As we approach tax time, we are often being asked about the $20 000 tax deduction. Here are the answers to your questions!
What is the $20 000 instant asset write-off?
The $20 000 instant asset write-off scheme was originally planned to run from 2015 to 2017. However, it will continue to run for the 2017-2018 financial year. Initially, the threshold for claiming this write-off was $2million but it has been raised to $10 million with government claims that this will aid in lowering taxes on small businesses.
If you are running a small business with an annual turnover of less than $10 million, you can claim individual expenses up to $20 000 worth of depreciating assets in each single instant write-off each financial year. This instant deduction is primarily intended for physical assets. You can claim items such as equipment, vehicles, tools, and electronics (computers, phones).
The instant asset write-off, which is part of the simplified depreciation regime, is only available to you if you qualify as a “small business entity”. This means that you need:
- To carry on a business in the current year
- Your aggregated turnover was less that $10million for the previous year or is likely to be less than $10million for the current year
This ensures that you can only utilize the $20 000 write off if you are a small business entity. There are restrictions and stipulations in place ranging from annual turnover to how the purchase was made.
Do your assets qualify?
Here are the questions you need to answer YES to in order to be eligible for the $20, 000 small business tax deduction:
- Are you a sole trader or small business with an ABN?
- Did you make a profit this year? (If your business didn’t make any money, there is nothing to compare the tax deduction against)
- Was your annual turnover less than $10 million?
- Were the purchases made for business use and what were they? (Eg: computer, work vehicles etc.)
- Did you acquire this asset through outright purchase?
If you answered YES to all of these questions you meet the requirements your purchase is most likely eligible.
The deduction scheme excludes a range of assets such as:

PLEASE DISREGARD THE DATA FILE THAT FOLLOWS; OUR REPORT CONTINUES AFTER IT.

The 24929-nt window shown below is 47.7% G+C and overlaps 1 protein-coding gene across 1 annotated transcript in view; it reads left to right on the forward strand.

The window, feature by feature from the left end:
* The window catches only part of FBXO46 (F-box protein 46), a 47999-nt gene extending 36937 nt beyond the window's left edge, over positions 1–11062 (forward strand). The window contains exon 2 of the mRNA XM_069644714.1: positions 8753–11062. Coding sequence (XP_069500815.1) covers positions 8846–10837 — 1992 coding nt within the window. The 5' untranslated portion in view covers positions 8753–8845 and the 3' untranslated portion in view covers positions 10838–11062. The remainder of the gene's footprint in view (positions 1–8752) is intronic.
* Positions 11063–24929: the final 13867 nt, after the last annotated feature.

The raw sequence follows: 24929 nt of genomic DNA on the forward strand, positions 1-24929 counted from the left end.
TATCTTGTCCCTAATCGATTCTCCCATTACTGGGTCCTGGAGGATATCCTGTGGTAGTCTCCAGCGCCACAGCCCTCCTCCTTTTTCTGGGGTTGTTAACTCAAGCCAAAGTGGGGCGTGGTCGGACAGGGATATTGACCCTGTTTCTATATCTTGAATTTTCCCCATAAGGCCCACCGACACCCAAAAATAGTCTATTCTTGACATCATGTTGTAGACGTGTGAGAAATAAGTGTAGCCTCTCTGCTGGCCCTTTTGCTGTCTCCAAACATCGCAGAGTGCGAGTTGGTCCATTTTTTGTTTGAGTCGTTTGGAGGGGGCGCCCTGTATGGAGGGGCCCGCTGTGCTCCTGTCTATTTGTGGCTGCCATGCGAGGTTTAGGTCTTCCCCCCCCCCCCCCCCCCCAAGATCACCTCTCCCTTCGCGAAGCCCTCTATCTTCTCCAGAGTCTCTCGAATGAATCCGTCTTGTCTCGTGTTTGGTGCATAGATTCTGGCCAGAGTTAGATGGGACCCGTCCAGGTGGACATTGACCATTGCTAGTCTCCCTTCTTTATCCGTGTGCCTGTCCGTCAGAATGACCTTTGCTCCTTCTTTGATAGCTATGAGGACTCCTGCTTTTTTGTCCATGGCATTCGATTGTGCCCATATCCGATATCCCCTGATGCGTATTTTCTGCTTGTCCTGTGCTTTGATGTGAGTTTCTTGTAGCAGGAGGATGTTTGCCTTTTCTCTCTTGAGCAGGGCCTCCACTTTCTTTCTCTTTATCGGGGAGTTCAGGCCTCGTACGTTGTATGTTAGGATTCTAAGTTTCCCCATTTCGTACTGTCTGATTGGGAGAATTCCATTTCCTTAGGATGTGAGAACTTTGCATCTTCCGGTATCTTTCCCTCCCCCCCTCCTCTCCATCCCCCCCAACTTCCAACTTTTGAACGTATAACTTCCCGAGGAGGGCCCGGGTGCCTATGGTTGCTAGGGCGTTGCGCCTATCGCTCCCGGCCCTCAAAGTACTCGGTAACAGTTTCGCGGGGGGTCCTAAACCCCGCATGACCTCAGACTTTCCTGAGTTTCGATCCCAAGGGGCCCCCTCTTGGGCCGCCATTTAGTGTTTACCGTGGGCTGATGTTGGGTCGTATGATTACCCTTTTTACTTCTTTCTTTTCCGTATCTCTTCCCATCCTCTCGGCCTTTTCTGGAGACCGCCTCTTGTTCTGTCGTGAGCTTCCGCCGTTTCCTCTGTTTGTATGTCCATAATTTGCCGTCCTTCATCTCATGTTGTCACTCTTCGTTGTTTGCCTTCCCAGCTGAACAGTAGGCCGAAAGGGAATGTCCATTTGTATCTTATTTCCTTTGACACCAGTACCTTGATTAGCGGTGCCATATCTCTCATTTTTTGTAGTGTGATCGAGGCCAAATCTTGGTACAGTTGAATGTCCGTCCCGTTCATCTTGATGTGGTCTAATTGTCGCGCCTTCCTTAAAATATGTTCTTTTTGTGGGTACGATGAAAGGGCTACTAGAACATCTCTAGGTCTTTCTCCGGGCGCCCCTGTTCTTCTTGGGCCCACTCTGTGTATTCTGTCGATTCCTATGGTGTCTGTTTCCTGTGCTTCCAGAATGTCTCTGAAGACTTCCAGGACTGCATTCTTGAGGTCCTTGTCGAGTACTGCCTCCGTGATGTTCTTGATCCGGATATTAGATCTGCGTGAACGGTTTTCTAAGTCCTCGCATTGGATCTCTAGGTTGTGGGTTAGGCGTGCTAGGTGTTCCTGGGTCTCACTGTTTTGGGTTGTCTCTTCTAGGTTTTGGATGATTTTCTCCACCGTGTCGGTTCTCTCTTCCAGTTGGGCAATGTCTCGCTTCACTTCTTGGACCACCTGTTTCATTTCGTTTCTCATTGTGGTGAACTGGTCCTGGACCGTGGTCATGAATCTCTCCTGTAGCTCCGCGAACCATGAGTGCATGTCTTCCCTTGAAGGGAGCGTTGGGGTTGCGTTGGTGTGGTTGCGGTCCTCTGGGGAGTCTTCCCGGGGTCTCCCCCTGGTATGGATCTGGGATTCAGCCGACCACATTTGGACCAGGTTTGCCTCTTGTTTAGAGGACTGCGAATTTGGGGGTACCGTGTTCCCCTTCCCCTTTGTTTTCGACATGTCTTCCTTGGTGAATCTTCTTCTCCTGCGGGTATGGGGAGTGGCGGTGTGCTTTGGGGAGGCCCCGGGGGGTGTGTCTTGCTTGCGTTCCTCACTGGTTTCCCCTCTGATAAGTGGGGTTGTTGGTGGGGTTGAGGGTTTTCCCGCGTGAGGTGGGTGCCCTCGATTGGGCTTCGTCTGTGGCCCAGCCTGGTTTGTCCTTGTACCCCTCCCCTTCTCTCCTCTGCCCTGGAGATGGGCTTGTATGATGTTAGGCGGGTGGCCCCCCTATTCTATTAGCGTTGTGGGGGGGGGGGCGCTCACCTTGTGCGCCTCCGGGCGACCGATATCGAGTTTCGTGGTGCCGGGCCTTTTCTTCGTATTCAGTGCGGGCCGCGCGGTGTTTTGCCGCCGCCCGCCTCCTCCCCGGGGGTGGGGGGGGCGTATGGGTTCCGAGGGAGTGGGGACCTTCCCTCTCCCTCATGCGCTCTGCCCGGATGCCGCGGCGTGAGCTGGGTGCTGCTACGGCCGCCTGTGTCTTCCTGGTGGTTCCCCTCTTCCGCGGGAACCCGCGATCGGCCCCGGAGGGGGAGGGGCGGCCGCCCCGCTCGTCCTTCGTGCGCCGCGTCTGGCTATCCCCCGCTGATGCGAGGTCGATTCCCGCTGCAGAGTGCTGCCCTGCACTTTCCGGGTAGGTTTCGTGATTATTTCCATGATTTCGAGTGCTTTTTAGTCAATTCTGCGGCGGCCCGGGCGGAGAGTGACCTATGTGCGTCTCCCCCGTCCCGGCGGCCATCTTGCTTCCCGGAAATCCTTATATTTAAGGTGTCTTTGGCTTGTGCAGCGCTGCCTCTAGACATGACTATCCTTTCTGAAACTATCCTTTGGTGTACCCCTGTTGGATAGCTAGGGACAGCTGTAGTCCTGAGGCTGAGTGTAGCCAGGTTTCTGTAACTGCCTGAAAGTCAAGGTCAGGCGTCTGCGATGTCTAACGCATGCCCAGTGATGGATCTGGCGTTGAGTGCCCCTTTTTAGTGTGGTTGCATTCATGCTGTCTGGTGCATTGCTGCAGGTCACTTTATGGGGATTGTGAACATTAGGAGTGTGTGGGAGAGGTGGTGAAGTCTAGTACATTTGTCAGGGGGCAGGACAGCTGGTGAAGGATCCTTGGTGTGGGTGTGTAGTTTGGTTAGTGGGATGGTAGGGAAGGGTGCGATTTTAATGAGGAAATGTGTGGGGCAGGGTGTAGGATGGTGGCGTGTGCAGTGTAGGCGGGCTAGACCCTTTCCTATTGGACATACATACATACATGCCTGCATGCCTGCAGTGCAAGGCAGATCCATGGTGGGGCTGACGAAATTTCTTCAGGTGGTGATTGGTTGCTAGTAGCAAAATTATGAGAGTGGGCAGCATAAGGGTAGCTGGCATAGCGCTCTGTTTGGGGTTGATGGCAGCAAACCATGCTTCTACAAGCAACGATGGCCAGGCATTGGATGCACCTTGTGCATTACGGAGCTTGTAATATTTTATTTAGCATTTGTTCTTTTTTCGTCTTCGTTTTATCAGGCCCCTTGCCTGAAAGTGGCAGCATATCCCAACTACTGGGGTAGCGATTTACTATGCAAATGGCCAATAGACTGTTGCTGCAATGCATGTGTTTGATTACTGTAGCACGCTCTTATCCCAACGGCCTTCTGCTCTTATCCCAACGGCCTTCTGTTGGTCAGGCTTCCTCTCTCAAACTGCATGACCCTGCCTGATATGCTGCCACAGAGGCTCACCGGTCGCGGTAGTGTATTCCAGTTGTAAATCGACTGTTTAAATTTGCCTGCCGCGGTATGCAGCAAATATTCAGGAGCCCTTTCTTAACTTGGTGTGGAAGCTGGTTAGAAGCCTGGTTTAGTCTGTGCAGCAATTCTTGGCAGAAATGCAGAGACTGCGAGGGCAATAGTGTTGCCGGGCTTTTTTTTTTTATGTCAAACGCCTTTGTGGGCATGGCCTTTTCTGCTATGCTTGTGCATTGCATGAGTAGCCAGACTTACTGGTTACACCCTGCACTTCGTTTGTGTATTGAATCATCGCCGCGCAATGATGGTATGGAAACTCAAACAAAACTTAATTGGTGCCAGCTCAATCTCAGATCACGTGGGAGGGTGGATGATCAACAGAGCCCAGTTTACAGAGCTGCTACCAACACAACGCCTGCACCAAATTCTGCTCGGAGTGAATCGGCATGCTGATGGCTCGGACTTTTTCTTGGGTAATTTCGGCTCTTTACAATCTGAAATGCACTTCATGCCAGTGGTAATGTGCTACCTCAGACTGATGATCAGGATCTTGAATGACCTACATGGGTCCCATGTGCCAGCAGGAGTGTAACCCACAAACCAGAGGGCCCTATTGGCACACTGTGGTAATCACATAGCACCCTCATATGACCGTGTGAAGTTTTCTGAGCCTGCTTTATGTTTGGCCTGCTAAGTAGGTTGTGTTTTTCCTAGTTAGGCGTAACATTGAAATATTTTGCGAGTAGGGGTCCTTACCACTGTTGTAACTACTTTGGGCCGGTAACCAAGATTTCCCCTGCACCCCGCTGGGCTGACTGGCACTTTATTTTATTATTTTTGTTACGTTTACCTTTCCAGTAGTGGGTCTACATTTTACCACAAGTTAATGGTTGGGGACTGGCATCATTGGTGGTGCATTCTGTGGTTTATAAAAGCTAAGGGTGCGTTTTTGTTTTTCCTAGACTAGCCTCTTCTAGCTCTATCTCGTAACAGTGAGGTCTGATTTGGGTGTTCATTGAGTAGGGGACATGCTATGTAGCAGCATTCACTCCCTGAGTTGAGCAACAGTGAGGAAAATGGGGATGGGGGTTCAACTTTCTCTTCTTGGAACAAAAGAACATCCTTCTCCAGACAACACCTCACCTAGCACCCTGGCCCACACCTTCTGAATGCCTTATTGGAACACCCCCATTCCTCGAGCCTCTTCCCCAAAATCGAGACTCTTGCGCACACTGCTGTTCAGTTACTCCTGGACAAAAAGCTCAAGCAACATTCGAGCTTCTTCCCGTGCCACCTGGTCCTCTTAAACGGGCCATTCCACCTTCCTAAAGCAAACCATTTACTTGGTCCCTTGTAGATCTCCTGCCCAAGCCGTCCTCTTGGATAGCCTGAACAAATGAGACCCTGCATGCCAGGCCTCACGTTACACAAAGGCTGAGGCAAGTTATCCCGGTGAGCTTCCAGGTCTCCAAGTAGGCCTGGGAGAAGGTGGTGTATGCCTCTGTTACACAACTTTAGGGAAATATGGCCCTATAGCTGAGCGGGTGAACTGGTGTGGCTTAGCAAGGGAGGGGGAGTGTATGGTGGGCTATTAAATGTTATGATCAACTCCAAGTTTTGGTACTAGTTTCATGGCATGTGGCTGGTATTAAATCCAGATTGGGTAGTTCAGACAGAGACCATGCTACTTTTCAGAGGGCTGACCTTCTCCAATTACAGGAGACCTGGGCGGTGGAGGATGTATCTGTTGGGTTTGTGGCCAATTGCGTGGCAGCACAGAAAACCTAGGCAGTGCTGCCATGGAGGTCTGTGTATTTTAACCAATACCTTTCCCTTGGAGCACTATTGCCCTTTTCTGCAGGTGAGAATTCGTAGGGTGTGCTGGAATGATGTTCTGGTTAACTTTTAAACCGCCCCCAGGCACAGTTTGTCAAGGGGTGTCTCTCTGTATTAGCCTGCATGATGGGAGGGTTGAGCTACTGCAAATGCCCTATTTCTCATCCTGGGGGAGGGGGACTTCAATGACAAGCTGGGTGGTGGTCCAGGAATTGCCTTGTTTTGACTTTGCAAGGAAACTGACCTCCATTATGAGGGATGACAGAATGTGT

- Assets that are leased out for more than half the time on a depreciating asset lease
- Assets already located to a low-value pool
- Horticultural plants, including grapevines
- Capital works
It is important to remember that the deduction only applies to assets used for business purposes only. If a computer is used for personal and business use, you are only able to claim the deduction for the portion that is used for the business.
George acts as a consultant as part of his own business which he runs from home. George meets the qualifications to be considered a “small business entity”.
Last year George purchased a new laptop for his home that cost him $2000. According to his records, he uses the computer 75% of the time for his business and 25% of the time for personal use.
In his tax return, George will be able to claim $1500 (75% of $2000) on his new computer under the instant tax write-off.
We can help
Tax time can be a time-consuming and complex time of year that most small business owners dread. We can help in making you tax time as easy as possible. Contact us now to ensure you make the most of your tax benefits as a small business owner.
This article has been prepared by Ian Moiler Pty Ltd trading as Moiler Partners ABN 22 097 374 420, an Authorised Representative of Count Financial Limited ABN 19 001 974 625; AFSL 227232, (“Count”) a wholly-owned, non-guaranteed subsidiary of Commonwealth Bank of Australia ABN 48 123 123 124. Count’ and Count Wealth Accountants® are trading names of Count. Count advisers are authorised representatives of Count.
The information in this article is for general information only. The article has been prepared without taking into account your personal objectives, financial situation or needs. You should assess whether the information is appropriate for your needs and consider talking to a Count Authorised Representative before making any investment decision. The relevant PDS should be considered before making a decision about any financial product. 31 May 2017.